Environmental Health Trust

Parents Nationwide Are Questioning the Safety of Wireless Radiation in Schools

A recent Washington, DC WUSA-9 News Report showcasing a concerned parent group and the newly introduced Oregon Education Bill informing parents of the potential health risks of Wi-Fi speak to this emerging issue.


Teton Village, WY -- (ReleaseWire) -- 03/23/2015 --As many school systems continue to roll out wireless to younger and younger students, parents are questioning their safety. From coast to coast, parent and teacher groups are raising concerns to school officials about the health risks from the wireless radiation of tablets, laptops and routers. They are calling for safer technology solutions.

A recent WUSA-9 News Report featured local parents expressing concerns for their children's health. These parents are part of a statewide group advocating for wired (not wireless) Ethernet technology networks in schools. The group Safe Tech for Schools Maryland was founded after a Montgomery County, MD parent requested a report on the radio frequency (wireless) radiation levels at her child's school and found the levels higher than radiation thresholds set by the Los Angeles Unified School District.

According to the Environmental Health Trust (EHT), wireless devices expose students and staff to microwave radiation that can impede learning and overall health. Studies have shown that microwave radiation can damage reproductive systems, impact the immune system, alter brain functioning, and may increase cancer risk. Tablets have up to 5 antennae that are constantly emitting short intense bursts of radiation even when not connected to the Internet. Wireless devices in classrooms thus result in multiple sources of wireless radiation exposure.

In Oregon, Rep Alissa Keny-Guyer introduced House Bill 3350, which directs the Department of Education to prepare a statement that would disclose the potential health risks of wireless technology to staff and parents. It also declares an "Emergency," stating the Act is "necessary for the immediate preservation of the public peace, health and safety."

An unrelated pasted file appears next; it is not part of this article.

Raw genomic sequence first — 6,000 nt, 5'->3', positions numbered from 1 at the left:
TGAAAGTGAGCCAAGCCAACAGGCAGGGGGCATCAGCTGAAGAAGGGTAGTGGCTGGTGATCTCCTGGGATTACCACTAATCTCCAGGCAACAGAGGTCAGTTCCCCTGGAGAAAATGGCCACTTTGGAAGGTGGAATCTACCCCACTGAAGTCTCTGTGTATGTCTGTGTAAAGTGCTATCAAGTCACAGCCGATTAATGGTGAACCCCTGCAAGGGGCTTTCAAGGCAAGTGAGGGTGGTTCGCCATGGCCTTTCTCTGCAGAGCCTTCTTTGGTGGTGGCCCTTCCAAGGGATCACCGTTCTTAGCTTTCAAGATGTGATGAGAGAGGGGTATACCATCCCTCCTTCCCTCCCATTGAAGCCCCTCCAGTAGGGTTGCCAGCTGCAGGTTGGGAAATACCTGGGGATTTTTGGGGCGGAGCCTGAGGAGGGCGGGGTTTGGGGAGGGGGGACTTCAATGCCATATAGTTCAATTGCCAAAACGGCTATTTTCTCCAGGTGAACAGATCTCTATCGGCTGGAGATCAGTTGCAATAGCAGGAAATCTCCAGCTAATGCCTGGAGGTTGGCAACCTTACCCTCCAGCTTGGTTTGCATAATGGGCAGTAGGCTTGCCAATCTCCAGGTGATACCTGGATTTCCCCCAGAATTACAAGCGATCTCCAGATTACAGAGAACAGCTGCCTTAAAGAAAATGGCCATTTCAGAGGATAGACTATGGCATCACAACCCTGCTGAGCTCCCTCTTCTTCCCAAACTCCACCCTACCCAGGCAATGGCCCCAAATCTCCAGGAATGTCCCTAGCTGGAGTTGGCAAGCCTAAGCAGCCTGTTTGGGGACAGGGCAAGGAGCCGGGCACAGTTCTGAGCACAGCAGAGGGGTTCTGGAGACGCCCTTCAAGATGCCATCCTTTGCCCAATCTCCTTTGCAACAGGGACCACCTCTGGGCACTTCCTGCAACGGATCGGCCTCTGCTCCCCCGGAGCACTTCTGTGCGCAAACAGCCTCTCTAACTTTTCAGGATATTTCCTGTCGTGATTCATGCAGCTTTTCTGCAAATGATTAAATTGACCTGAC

Parents are concerned that school districts across the country are quickly moving to install wireless technology systems despite scientists' recommendations that wireless exposures be reduced to children and pregnant women in light of the adverse health effects linked to wireless radiation.

According to the California Medical Association's House of Delegates Wireless Standards Reevaluation Resolution 107-14 passed December 2014, "Scientists are increasingly identifying EMF from wireless devices as a new form of environmental pollution" and "peer reviewed research has demonstrated adverse biological effects of wireless EMF including single and double stranded DNA breaks, creation of reactive oxygen species, immune dysfunction, cognitive processing effects, stress protein synthesis in the brain, altered brain development, sleep and memory disturbances, ADHD, abnormal behavior, sperm dysfunction, and brain tumors."

Actions in other states to raise awareness of these risks include a math teacher, Shelley McDonald, who started an effort to stop the WiFi installation in North Kingstown, Rhode Island schools. Parents raising concerns in Kirkwood, Missouri prompted a radiation assessment. In 2011, a Portland Oregon parent, David Morrison, filed a lawsuit arguing that Wi-Fi exposed children to unacceptable levels of radiation. U.S. District Judge Michael Mosman did not rule on the merit of the case but dismissed the case because it challenged the FCC safety standards. Worldwide, a dozen countries have taken various precautionary action. Most recently, France banned Wi-Fi in nursery schools and directs elementary schools to keep the WiFi off unless needed. The European Union recommends decreased exposures to children.

EHT has issued a briefing on schools and wireless radiation documenting the potential health risks and detailing the public policy efforts worldwide to reduce exposures to children. In addition to these immediate health concerns, EHT is also sharing those of psychologist Catherine Steiner-Adair, author of The Big Disconnect who warns that," Kids can learn anything from tech, but tech won't embody your values, or love your child, or be thoughtful about the pace at which your child explores the world."

About Environmental Health Trust
Environmental Health Trust (EHT) educates individuals, health professionals and communities about controllable environmental health risks and policy changes needed to reduce those risks. Currently EHT is raising health concerns about wireless in schools and recommending safe hardwired internet connection installations. The foundation's website is the go-to place for clear, science-based information to prevent disease. For more information or to get involved in the numerous special projects spearheaded by EHT, please visit http://www.ehtrust.org.

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